Chester’s newest park opened on Monday. Originally announced back in Feb 2017, the George Street Pocket Park has brought back to life an area by the Shropshire Union Canal and city walls that have been unused for many years.
Councillor Louise Gittins, Leader of the Council said: “The George Street Pocket Park is part of our Chester One City Plan Regeneration Strategy and Waterways Strategy, helping to improve the connections with the bus interchange and city centre businesses and promote the unique history of the city walls and waterways.
“This area will have been passed by many people not even knowing it was there. The completed transformation has added a new area to enjoy the walls and canal.
Following initial survey work the site was cleared and the initial concept design proposals were amended to avoid underground utilities.
Wide consultation considered archaeology, conservation, ecology, trees and building regulations, with Historic England, the Canal & River Trust and Scottish Power helping with the concept designs. The design was also strongly influenced by the backdrop of sandstone found within the city walls and the Shropshire Union Canal.
Julie Sharman, Chief operations officer, The Canal & River Trust said: “We are delighted that the pocket park has been completed, as one strand of Chester Waterways Strategy it will give local people the opportunity to enjoy the Shropshire Union Canal from a new perspective overlooking the Roman walls and the canal cutting. As the charity which cares for the nations canals and rivers we know that life is better by water and through this new park more of Chester’s residents will be able to take the opportunity to improve their personal wellbeing.”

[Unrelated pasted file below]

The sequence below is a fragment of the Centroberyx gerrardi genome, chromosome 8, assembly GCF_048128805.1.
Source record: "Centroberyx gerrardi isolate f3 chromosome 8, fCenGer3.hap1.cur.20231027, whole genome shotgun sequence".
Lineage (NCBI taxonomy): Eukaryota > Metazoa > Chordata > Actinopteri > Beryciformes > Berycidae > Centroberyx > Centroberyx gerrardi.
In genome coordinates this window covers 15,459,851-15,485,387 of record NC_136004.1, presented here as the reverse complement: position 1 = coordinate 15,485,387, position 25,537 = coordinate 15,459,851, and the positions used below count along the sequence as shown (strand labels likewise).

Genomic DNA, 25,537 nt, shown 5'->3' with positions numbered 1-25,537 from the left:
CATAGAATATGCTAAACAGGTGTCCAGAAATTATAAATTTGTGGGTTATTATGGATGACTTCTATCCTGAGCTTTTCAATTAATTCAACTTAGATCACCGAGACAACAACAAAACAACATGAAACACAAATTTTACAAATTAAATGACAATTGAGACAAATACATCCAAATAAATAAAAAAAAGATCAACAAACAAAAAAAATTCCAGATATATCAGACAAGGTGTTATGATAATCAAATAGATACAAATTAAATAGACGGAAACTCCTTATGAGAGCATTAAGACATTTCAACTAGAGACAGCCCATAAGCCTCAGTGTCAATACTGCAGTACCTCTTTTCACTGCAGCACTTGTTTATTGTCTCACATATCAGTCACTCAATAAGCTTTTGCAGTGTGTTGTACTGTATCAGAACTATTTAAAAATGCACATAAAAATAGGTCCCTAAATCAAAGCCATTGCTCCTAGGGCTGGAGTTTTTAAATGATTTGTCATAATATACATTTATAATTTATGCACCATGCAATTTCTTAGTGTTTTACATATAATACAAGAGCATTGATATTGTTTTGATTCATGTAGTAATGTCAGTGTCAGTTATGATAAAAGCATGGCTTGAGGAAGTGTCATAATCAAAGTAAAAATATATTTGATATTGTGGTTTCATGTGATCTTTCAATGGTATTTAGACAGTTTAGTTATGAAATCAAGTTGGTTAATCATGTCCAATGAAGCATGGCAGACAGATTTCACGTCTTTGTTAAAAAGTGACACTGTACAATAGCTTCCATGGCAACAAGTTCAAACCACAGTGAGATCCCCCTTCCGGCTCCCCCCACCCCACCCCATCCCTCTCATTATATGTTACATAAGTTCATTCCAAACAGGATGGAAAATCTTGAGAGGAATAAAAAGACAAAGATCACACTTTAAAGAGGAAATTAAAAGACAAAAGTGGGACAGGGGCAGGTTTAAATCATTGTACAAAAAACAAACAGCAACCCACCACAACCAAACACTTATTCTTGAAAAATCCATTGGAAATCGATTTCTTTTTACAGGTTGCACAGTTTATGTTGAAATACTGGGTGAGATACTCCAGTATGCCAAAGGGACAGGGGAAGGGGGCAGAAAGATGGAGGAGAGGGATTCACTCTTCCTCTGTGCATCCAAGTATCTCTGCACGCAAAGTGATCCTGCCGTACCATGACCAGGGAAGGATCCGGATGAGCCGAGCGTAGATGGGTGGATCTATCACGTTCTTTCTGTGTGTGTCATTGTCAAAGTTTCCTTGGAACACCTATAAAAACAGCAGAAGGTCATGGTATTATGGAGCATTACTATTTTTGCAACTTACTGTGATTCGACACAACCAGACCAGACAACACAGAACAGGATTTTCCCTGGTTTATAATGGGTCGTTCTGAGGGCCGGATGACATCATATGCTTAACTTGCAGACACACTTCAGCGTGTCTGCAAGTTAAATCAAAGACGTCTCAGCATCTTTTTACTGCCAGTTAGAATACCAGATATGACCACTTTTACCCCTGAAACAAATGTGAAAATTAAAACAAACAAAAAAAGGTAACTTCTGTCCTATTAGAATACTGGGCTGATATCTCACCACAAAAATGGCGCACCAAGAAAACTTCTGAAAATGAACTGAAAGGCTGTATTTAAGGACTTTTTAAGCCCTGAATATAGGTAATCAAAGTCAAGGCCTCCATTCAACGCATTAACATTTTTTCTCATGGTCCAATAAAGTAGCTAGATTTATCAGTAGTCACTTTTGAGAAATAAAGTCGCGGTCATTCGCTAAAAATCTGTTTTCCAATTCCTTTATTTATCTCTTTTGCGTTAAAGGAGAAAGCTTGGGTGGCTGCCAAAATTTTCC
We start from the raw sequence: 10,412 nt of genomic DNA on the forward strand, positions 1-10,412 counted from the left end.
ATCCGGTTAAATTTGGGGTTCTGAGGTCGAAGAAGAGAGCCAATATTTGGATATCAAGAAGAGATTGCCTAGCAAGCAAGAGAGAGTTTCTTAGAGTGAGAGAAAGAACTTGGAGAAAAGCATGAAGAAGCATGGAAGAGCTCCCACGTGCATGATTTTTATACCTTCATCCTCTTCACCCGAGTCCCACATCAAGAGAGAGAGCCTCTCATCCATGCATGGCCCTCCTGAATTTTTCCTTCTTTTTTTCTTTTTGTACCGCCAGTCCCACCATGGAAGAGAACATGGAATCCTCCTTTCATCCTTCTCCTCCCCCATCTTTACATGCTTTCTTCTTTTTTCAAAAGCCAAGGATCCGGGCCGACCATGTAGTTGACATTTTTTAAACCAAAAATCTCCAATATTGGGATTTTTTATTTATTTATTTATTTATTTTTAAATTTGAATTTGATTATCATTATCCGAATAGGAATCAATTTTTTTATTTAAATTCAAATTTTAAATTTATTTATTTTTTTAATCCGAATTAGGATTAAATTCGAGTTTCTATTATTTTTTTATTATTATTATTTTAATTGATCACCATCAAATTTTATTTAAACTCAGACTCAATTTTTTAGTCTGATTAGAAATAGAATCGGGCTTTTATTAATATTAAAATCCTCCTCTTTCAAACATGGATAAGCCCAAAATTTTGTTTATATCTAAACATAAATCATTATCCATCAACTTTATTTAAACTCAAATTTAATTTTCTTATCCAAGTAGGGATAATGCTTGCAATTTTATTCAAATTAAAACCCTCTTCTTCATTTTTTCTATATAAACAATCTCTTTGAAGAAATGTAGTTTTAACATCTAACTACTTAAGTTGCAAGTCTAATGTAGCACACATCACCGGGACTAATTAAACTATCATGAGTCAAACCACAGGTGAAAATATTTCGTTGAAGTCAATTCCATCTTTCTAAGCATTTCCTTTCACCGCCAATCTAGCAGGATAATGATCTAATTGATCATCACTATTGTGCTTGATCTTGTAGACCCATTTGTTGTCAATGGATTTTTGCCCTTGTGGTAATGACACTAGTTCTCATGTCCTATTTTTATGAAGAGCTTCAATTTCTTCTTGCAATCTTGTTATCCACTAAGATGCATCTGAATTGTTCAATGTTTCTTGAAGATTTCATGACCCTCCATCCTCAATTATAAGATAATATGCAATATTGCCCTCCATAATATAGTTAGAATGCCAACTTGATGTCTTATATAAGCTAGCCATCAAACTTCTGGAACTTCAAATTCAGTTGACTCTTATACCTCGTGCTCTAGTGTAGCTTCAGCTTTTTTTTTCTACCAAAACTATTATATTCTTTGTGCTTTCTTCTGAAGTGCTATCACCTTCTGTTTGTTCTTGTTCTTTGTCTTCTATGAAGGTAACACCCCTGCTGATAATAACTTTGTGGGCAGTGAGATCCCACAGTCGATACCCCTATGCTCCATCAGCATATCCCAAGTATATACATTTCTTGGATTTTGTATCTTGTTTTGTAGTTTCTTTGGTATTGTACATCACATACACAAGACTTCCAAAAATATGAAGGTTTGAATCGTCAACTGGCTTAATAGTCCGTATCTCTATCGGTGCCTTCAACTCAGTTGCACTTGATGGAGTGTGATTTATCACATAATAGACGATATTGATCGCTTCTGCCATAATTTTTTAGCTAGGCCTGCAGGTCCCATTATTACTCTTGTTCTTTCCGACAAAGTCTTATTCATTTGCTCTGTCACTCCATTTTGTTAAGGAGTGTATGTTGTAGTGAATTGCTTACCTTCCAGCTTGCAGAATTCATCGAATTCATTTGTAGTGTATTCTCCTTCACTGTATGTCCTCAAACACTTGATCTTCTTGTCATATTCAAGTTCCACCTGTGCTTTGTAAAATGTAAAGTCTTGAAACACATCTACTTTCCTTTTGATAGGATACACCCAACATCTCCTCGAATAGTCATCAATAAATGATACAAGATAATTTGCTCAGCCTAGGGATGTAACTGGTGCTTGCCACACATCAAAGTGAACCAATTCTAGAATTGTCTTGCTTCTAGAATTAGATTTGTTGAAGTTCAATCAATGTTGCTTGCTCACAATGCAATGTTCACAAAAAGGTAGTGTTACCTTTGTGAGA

Public consultation followed on the amended concept design. The first phase of specialist conservation works to restore the original entrance and introduce a second entrance involved repairs to the original sandstone pillars and new gate pillars installed using St. Bees sandstone. The original wrought iron gates were restored and a second pedestrian gate was made from the existing railings that were cut out to open up the new entrance.
The new viewing platform gives views of King Charles Tower, the Shropshire Union Canal and the city walls. The platform allows for inclusive access from the main pathway.
To protect the roots of the lime trees, excavation on the site was limited. A geotechnical survey also advised against extensive excavations. Mini-piling was used as the most suitable solution for the timber structures.
The pathway has been built up to avoid disturbing the root protection area of the limes. The path surface allows for rain water to reach the tree roots. Public access is restricted to most of the embankment to help preserve undisturbed areas for wildlife.
Lavenders have been planted at the edge of the pathway, to provide pollination opportunities for wildlife. Woodland meadow seeding and bulb planting will help to diversify the species mix of planting on the embankment. Bird and bat boxes have also been installed, to support bird and bat populations in the area.
Hillyer McKeown LLP, as neighbours to the park kindly sponsored the opening event. Partner Richard Burnett said during the opening: “We are succeeding because Chester is rapidly being seen to support local creativity, learning and entrepreneurs, encouraging inward investment and stimulating business growth.
“Chester is also starting to become a vibrant, distinctive and dynamic place to live. This is crucial for business owners such as me, because good people are at the very heart of what we offer. This Pocket Park and the King Charles Tower Garden may be relatively small developments, but the compounded effect of all these changes to the local environment is huge.”